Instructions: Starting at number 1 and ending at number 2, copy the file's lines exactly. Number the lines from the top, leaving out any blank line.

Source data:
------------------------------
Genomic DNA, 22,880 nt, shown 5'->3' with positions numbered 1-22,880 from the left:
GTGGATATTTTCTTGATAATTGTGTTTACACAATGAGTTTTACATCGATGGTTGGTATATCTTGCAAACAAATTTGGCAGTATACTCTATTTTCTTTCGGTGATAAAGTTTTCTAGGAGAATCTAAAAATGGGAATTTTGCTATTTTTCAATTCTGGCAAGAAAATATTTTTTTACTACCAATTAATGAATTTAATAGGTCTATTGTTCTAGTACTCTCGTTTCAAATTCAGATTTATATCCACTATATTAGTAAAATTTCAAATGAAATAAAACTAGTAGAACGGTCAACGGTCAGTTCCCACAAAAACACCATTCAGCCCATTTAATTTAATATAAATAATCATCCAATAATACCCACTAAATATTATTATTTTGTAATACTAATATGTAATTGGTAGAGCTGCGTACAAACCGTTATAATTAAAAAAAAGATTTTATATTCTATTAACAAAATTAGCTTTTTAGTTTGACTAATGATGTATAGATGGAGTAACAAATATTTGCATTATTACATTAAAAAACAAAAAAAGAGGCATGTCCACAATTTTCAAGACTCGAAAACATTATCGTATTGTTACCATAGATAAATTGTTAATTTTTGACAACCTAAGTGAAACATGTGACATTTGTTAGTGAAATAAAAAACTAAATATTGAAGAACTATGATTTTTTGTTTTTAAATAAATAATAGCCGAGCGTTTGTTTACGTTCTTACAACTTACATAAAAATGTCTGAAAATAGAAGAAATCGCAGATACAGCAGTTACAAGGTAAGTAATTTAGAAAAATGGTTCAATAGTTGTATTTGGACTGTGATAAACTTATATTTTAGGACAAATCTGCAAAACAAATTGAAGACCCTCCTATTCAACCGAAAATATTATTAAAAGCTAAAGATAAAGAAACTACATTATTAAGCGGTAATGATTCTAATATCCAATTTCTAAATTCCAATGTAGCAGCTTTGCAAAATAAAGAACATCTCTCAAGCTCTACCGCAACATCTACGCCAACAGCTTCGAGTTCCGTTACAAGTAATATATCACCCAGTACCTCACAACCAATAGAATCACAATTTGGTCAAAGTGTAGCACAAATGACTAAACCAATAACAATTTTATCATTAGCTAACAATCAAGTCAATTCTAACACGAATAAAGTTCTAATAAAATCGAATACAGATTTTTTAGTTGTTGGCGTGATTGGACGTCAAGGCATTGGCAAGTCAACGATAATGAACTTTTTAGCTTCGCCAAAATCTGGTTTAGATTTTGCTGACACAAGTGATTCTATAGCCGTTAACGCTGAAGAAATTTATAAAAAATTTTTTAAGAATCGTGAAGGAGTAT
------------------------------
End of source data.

Genomic DNA, 22,880 nt, shown 5'->3' with positions numbered 1-22,880 from the left:
GTGGATATTTTCTTGATAATTGTGTTTACACAATGAGTTTTACATCGATGGTTGGTATATCTTGCAAACAAATTTGGCAGTATACTCTATTTTCTTTCGGTGATAAAGTTTTCTAGGAGAATCTAAAAATGGGAATTTTGCTATTTTTCAATTCTGGCAAGAAAATATTTTTTTACTACCAATTAATGAATTTAATAGGTCTATTGTTCTAGTACTCTCGTTTCAAATTCAGATTTATATCCACTATATTAGTAAAATTTCAAATGAAATAAAACTAGTAGAACGGTCAACGGTCAGTTCCCACAAAAACACCATTCAGCCCATTTAATTTAATATAAATAATCATCCAATAATACCCACTAAATATTATTATTTTGTAATACTAATATGTAATTGGTAGAGCTGCGTACAAACCGTTATAATTAAAAAAAAGATTTTATATTCTATTAACAAAATTAGCTTTTTAGTTTGACTAATGATGTATAGATGGAGTAACAAATATTTGCATTATTACATTAAAAAACAAAAAAAGAGGCATGTCCACAATTTTCAAGACTCGAAAACATTATCGTATTGTTACCATAGATAAATTGTTAATTTTTGACAACCTAAGTGAAACATGTGACATTTGTTAGTGAAATAAAAAACTAAATATTGAAGAACTATGATTTTTTGTTTTTAAATAAATAATAGCCGAGCGTTTGTTTACGTTCTTACAACTTACATAAAAATGTCTGAAAATAGAAGAAATCGCAGATACAGCAGTTACAAGGTAAGTAATTTAGAAAAATGGTTCAATAGTTGTATTTGGACTGTGATAAACTTATATTTTAGGACAAATCTGCAAAACAAATTGAAGACCCTCCTATTCAACCGAAAATATTATTAAAAGCTAAAGATAAAGAAACTACATTATTAAGCGGTAATGATTCTAATATCCAATTTCTAAATTCCAATGTAGCAGCTTTGCAAAATAAAGAACATCTCTCAAGCTCTACCGCAACATCTACGCCAACAGCTTCGAGTTCCGTTACAAGTAATATATCACCCAGTACCTCACAACCAATAGAATCACAATTTGGTCAAAGTGTAGCACAAATGACTAAACCAATAACAATTTTATCATTAGCTAACAATCAAGTCAATTCTAACACGAATAAAGTTCTAATAAAATCGAATACAGATTTTTTAGTTGTTGGCGTGATTGGACGTCAAGGCATTGGCAAGTCAACGATAATGAACTTTTTAGCTTCGCCAAAATCTGGTTTAGATTTTGCTGACACAAGTGATTCTATAGCCGTTAACGCTGAAGAAATTTATAAAAAATTTTTTAAGAATCGTGAAGGAGTAT